Did you know that Baron Munchausen was a real person and worked in Russia?

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The famous fiictionalist, who shot a deer with cherry pips, flew on a cannonball and pulled himself out of a swamp by his hair, really did exist! “What a fairy tale!” you may say. And we will answer: “No fantasies, this is the pure truth.” But, first things first!

Carl Friedrich Hieronymus von Munchausen was born in Bodenwerder, Lower Saxony, in 1720. Later, he decided to follow in the footsteps of his military father and entered the service of Duke of Braunschweig-Volfenbüttel Ferdinand Albrecht II. In 1738, Munchausen arrived in Russia as an 18-year-old page accompanying the Duke of Brunswick Anton Ulrich, who soon would become the husband of Grand Duchess Anna Leopoldovna, grand-niece of Peter the Great.

There, he spent 12 years and even made a good military career. He participated in the Russo-Turkish War, entered Ochakov together with Minikh, fought in the Battle of Stavuchany, served in the Brunswick Cuirassier Regiment and then commanded its elite company - the Life Guards Company. By the way, he knew Russian well and could read it fluently.

In 1744, Munchausen was entrusted with an important task - to meet the bride of the heir to the throne, Grand Duke Peter Fyodorovich. He accompanied Sophia-Frederica Anhalt-Zerbst, the future Catherine II, from Riga to St. Petersburg. And he himself soon married a Russian subject - a native of Riga, Jacobina von Dunten.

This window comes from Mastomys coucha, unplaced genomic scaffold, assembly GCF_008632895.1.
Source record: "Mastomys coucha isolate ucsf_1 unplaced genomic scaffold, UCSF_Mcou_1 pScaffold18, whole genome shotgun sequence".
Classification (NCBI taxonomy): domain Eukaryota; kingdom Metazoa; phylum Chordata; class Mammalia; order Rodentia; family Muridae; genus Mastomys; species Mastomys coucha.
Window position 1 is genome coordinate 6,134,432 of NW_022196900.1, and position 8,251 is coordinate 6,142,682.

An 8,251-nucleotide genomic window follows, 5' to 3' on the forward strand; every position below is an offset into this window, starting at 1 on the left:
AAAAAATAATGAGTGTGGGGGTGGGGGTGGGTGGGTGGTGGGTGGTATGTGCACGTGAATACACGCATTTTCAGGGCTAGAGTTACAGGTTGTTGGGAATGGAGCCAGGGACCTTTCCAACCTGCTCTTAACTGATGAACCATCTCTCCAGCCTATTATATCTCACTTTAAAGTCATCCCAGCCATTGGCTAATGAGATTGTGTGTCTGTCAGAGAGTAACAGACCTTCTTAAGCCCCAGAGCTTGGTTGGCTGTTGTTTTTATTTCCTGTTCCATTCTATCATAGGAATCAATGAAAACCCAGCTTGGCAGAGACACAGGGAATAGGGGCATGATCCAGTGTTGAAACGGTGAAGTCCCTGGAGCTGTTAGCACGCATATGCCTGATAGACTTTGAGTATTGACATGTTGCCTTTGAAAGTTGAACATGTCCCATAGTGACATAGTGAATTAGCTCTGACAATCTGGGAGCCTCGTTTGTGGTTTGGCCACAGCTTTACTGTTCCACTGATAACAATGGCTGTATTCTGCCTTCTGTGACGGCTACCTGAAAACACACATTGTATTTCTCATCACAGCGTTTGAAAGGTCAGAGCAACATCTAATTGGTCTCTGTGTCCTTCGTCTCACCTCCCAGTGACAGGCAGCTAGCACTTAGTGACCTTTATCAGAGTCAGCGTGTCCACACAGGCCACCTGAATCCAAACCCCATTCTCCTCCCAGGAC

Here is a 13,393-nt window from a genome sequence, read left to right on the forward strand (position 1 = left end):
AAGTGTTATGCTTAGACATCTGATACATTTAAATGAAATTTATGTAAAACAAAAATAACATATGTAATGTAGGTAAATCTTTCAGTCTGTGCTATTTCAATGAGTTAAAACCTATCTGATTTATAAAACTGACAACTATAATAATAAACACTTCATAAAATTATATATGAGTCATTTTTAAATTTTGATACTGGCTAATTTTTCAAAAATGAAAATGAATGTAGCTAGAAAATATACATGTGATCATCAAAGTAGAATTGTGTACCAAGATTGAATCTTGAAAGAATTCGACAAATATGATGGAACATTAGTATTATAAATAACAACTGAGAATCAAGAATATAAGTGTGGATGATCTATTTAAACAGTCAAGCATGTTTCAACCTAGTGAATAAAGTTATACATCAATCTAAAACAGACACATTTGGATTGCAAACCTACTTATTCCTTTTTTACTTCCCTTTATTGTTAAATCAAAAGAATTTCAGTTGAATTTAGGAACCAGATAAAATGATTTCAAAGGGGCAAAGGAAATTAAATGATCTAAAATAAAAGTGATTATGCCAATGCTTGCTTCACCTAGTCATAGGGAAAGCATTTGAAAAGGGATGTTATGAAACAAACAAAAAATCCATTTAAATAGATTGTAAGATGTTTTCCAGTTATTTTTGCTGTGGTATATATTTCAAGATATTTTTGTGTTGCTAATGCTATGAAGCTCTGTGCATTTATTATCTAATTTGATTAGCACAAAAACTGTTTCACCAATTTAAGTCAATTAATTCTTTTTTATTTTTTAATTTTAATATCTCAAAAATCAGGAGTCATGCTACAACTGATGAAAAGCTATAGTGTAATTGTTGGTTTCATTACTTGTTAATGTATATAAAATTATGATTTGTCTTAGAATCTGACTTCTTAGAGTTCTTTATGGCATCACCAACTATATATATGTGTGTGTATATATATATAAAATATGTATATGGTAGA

Six years later, having risen to the rank of captain, Munchausen took a leave of absence and left for his native land. And, a little later, sent a letter of resignation. Such documents were usually submitted in person, but, for some reason, he never returned to Russia. And, for the military department, he was considered to have gone AWOL - and so he was expelled from the regiment.

He had so many memories of life in Russia that he willingly shared them with anyone who would listen. Having gathered listeners in the hunting pavilion of his estate or in the tavern, Munchausen told incredible stories about hunting for ducks, entering St. Petersburg on a sled pulled by a wolf, jumping over the carriage and a fur coat that suddenly went crazy. Apparently, among the listeners there were also professional writers - and soon his stories made their way onto the pages of books, including a collection by Erich Raspe, which made the Baron a real star. 

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